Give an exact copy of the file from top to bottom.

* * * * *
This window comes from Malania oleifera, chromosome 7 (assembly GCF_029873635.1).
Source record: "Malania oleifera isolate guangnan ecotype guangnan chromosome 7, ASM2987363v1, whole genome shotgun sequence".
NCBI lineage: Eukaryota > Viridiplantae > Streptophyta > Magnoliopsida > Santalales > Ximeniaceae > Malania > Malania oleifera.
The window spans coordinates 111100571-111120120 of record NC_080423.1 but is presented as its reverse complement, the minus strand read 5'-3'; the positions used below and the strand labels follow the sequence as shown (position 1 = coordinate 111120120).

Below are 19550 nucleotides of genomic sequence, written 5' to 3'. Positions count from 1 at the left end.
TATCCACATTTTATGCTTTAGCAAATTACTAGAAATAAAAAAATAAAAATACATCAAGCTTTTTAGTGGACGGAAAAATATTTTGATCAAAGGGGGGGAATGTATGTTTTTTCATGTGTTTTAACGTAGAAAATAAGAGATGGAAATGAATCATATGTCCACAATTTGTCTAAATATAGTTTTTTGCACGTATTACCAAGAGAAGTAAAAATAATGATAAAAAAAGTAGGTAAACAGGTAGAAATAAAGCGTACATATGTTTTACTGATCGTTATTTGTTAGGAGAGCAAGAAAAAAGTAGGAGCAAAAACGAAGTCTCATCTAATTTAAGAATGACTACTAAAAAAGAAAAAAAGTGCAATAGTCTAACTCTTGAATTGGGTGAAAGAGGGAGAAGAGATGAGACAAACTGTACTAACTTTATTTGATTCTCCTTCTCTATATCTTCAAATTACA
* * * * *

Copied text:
This window comes from Malania oleifera, chromosome 7 (assembly GCF_029873635.1).
Source record: "Malania oleifera isolate guangnan ecotype guangnan chromosome 7, ASM2987363v1, whole genome shotgun sequence".
NCBI lineage: Eukaryota > Viridiplantae > Streptophyta > Magnoliopsida > Santalales > Ximeniaceae > Malania > Malania oleifera.
The window spans coordinates 111100571-111120120 of record NC_080423.1 but is presented as its reverse complement, the minus strand read 5'-3'; the positions used below and the strand labels follow the sequence as shown (position 1 = coordinate 111120120).

Below are 19550 nucleotides of genomic sequence, written 5' to 3'. Positions count from 1 at the left end.
TATCCACATTTTATGCTTTAGCAAATTACTAGAAATAAAAAAATAAAAATACATCAAGCTTTTTAGTGGACGGAAAAATATTTTGATCAAAGGGGGGGAATGTATGTTTTTTCATGTGTTTTAACGTAGAAAATAAGAGATGGAAATGAATCATATGTCCACAATTTGTCTAAATATAGTTTTTTGCACGTATTACCAAGAGAAGTAAAAATAATGATAAAAAAAGTAGGTAAACAGGTAGAAATAAAGCGTACATATGTTTTACTGATCGTTATTTGTTAGGAGAGCAAGAAAAAAGTAGGAGCAAAAACGAAGTCTCATCTAATTTAAGAATGACTACTAAAAAAGAAAAAAAGTGCAATAGTCTAACTCTTGAATTGGGTGAAAGAGGGAGAAGAGATGAGACAAACTGTACTAACTTTATTTGATTCTCCTTCTCTATATCTTCAAATTACA